Tiffany Moore

Senior Vice President, Consumer Technology Association

Fast Facts

Hometown: Detroit


  • MA, George Washington University, Elliott School of International Affairs, 1997-2000
  • BA, Western Michigan University, 1992-1996

 Selected work history

  • Consumer Technology Association:
    • Senior Vice President, Political and Industry Affairs, 2018-present
    • Vice President, Government and Political Affairs, 2016-2018
  • Principal/Consultant, Moore Consulting, TwinLogic Strategies, 2010-2015
  • Senior Legislative Adviser, Venable LLP, 2008-2010
  • Assistant U.S. Trade Representative for Intergovernmental Affairs and Public Liaison, 2006-2008
  • Government-Affairs Director, Kellogg Company, 2003-2006
  • Legislative Director, Rep. Fred Upton, 1996-2002

Long before every member of Congress had a website, Tiffany Moore, now senior vice president at the Consumer Technology Association, developed one for her then-boss, Rep. Fred Upton of Michigan. That was in the 1990s, when the Detroit native had just moved to D.C. She brought with her a passion for technology, which had bloomed at a young age as she watched her mother make extra money through a desktop-publishing business, and which was well-suited to the tech boom of that era. 

More than two decades later, Moore’s early exposure to the power of technology has motivated her to push for inclusion in the industry. She has spearheaded the CTA’s commitment to pour $10 million into venture firms and funds that invest in women, people of color, and other underrepresented entrepreneurs. She built out CES 2020’s inaugural Innovation for All programming and content highlighting the technology sector’s commitment to diversity and diversity’s value in innovation.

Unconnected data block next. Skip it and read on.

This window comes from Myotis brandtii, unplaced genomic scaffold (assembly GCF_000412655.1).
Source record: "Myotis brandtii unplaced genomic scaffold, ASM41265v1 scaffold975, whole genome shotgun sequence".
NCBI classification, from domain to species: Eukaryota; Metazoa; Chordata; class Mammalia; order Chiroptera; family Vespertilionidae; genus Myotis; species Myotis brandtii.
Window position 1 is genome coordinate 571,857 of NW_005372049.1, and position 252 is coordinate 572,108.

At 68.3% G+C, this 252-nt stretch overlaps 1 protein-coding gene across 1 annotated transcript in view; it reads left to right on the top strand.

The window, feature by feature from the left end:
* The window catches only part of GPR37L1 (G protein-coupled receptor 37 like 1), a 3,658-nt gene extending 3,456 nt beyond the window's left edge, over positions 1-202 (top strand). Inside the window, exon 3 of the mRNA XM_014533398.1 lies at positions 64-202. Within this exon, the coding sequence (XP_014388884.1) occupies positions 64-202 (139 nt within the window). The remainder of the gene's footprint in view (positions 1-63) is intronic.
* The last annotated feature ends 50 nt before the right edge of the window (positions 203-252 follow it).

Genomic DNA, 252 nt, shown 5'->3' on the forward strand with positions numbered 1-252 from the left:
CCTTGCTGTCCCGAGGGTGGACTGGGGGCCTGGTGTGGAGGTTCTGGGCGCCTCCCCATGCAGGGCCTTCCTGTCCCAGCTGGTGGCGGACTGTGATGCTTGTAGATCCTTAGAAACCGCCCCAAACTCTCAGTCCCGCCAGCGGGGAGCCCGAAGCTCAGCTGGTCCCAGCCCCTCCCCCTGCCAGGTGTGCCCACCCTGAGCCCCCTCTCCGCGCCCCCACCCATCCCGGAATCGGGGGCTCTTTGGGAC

Moore says she views it as a “responsibility, and an honor, to be a visible and engaged leader in the tech industry,” and she has seen her areas of influence at the CTA grow over the past several years, thanks in part, to her deep expertise in trade policy. After serving as director of government relations for the Kellogg Company from 2003 to 2006, Moore was appointed assistant U.S. trade representative for intergovernmental affairs and public liaison by then-U.S. Trade Representative Rob Portman. She relied on that experience when she launched her own consulting firm in 2010 and continues to rely on it as she leads the CTA’s advocacy efforts in international trade on the Hill. 

Moore has lobbied against President Trump’s tariffs on Mexico, citing their damaging effects on the technology sector. She has advocated for small businesses that have been hurt by trade disputes with China and is a proponent of a federal privacy standard that would ensure clarity around the use of consumers’ data. 

In her efforts to increase opportunity for ordinary people, she has also reached outside Congress to the larger D.C. community. Through the CTA, she has initiated programs to advance STEM learning and career development at The Boys and Girls Club of Greater Washington. And as vice chair of the GW Medical Faculty Associates Women’s Health Board, Moore helped raise more than $1.5 million to deliver free breast-cancer screenings on the GW Mammovan.

This report is brought to you by our Vignette research team. Vignette, by National Journal, is a new database service, which now includes 10,000 in-depth profiles on policymakers and influencers at the federal, state, and local levels. Sign up to access profiles at